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For the past couple of years, a flurry of online commentators, often carrying the labels of “skeptic” or “anti-social justice warrior,” have emerged to the forefront of political and ideological discussion on sites like YouTube. Some of the older channels were once primarily occupied with promoting ideas like atheism, but plenty have gradually moved on to criticizing feminism, anti-harassment movements, LGBTQ activists, etc.

There are a myriad of possible foundations for these beliefs, and people within this community may be conservative, alt-right, “classically liberal,” etc. But Baltimore-based former philosophy student and trans woman Natalie Parrot, on her YouTube channel “ContraPoints,” has held a critical lens to some of these folks’ biggest talking points in her vibrant, pink-lit short films and video essays, and she’s garnered quite a fanbase.

Through characters like Tabby, the Antifascist cat-girl, or Abigail Cockbane, the feminist academic in fear of trans women in her bathrooms, plus plenty of other colorful characters, she tackles difficult topics under the umbrellas of gender, politics, and activism, with a satirical gravitas unlike the un-nuanced, humorless caricature of a queer YouTuber which her opposing contemporaries have drawn up.

I spoke with Natalie, or Contra, recently, to get her perspective on the impact of her work, as well as a few key topics she’s covered in the past.

Your YouTube presence seems to offer a peculiar concoction of Leftist academic thought and John Waters-esque theatricality. What are your thoughts on the goals of your aesthetic?
Well, thanks. I think there are a lot of available resources for people who are looking to get information about social justice movements, or about queer/trans/gay liberation movements, or about Black Lives Matter, etc., but it’s all often presented in a way that is very academic or a little preachy. I think there are two audiences that I’m trying to reach with the John Waters-y content. There’s one: people who are “normies”, who are influenceable and not already onboard. I think that some of them will prefer straightforward academic information, but there is a personality type who enjoy irony and madness. The other group is people who are already Leftists, but want to have fun with an entertaining presentation of information.

I definitely think it’s a breakaway from the dry perception that queer and social justice circles get categorized as.
Yeah, it’s also really a response to “anti-SJW” YouTube, who have stereotyped queer and social justice-promoting content creators as always angry and preachy, and offended by everything. So the idea was to create a narrator who violated all those characteristics.

For sure. Also, I wanted to ask about your recent autogynephilia video. Do you think you could briefly explain what that theory is, and how it’s affected trans women like yourself?
So, autogynephilia is a theory developed by sexologist Ray Blanchard, and it basically reduces trans womens’ motivation to transition as purely sexual. He believes that the motivation is a homosexual male motivation to sleep with straight men while fitting into society better, or the motivation is “autogynephilic,” which is this idea of heterosexual men who are erotically fixated on becoming women. It’s a theory that I argue is wrong, and most trans women would argue is inaccurate to their experience, but after that video, a lot of people told me that they delayed transition for years because their therapist believed this. It’s an idea that has done a lot of damage to trans people. It was somewhat risky, talking about something so controversial. But I think it really paid off, because it was comforting to people.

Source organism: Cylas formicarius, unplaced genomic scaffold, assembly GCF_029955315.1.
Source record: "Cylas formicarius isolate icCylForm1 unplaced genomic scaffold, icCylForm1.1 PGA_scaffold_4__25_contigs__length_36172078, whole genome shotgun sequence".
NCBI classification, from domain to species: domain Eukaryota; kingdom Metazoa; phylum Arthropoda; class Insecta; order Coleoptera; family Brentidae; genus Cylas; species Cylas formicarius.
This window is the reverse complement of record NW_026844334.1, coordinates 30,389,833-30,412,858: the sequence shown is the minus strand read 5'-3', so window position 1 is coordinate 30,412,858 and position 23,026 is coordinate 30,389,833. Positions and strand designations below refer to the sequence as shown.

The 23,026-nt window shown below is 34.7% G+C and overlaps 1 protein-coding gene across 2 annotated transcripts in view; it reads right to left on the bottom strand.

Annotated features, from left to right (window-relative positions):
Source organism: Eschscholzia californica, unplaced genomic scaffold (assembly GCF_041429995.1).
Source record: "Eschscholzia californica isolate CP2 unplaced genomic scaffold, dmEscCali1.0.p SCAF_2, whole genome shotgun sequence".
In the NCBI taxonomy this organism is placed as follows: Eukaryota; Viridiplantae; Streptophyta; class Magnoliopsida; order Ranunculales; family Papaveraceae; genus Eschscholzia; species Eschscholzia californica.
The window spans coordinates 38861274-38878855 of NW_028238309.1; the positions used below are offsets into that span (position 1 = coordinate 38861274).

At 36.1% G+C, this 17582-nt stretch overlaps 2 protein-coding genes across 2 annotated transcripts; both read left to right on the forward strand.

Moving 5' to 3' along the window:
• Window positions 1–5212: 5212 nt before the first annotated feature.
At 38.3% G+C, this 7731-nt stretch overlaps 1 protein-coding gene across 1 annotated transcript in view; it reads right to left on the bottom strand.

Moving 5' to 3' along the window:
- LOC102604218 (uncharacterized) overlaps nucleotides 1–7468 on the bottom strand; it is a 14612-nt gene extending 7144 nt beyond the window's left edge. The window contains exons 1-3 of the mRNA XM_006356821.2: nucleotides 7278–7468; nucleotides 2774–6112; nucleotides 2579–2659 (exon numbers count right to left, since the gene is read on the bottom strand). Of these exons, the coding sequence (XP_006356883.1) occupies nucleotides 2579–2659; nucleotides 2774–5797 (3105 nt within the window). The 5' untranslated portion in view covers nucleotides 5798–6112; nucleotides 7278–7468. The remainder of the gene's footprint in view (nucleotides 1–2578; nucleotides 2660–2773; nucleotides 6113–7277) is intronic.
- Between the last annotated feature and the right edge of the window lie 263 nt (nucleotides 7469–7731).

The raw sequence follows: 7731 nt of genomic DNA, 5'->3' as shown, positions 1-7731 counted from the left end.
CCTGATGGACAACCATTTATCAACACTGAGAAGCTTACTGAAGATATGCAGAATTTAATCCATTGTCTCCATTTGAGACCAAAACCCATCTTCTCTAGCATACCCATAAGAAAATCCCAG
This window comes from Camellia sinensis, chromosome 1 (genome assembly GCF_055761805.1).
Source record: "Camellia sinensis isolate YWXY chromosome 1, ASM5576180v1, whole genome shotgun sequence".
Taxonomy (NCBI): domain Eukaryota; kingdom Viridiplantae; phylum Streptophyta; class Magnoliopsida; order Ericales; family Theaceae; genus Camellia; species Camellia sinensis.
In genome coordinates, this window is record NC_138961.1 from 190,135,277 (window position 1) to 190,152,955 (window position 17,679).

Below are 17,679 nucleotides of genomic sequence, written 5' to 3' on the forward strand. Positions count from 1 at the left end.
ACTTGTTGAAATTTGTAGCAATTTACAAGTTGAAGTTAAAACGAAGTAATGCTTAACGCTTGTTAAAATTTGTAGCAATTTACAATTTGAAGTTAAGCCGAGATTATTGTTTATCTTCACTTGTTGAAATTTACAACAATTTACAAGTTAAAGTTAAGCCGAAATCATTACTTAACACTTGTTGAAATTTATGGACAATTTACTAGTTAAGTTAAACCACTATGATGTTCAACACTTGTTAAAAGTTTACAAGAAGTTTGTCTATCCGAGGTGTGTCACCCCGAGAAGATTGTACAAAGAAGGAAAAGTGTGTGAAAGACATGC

I definitely thought the video was bold, and I personally had no idea what autogynephilia was until I saw your video. Do you think that the theory is implicitly portrayed in popular media?
For sure, it’s on the outskirts of a lot of tropes about trans women that we see. Buffalo Bill from Silence of The Lambs is, I guess, one of the biggest autogynephilic pop culture figures; of course he’s a serial killer, who is in front of a mirror asking “Would you fuck me?” while he’s murdering women in the basement. So it’s a pretty dark concept that people have. Some people argue for “autogynephilic liberation,” opposing the stereotypes about autogynephilia. But the thing is that autogynephilia, for the vast majority of trans women, is wholly inaccurate, so I don’t feel a need to do that. The main issue is this massive mischaracterization.

I would agree. About TERFS (Trans-Exclusionary Radical Feminists), conflict between them and more queer-centric feminist figures has been a controversial topic in some circles for a bit; what do you make of the ongoing debate as of late?
Its very frustrating. I don’t really have anything good left to say about TERFs; it’s basically just transphobia, ignorance, and disgust toward the community. This masquerades as radical feminism, and it’s veneer for this reactionary idea about gender.

To be fair, we wouldn’t have the Abigail Cockbane character if not for TERFs.
That’s true; they’ve done at least that for us.

Cover image courtesy of Facebook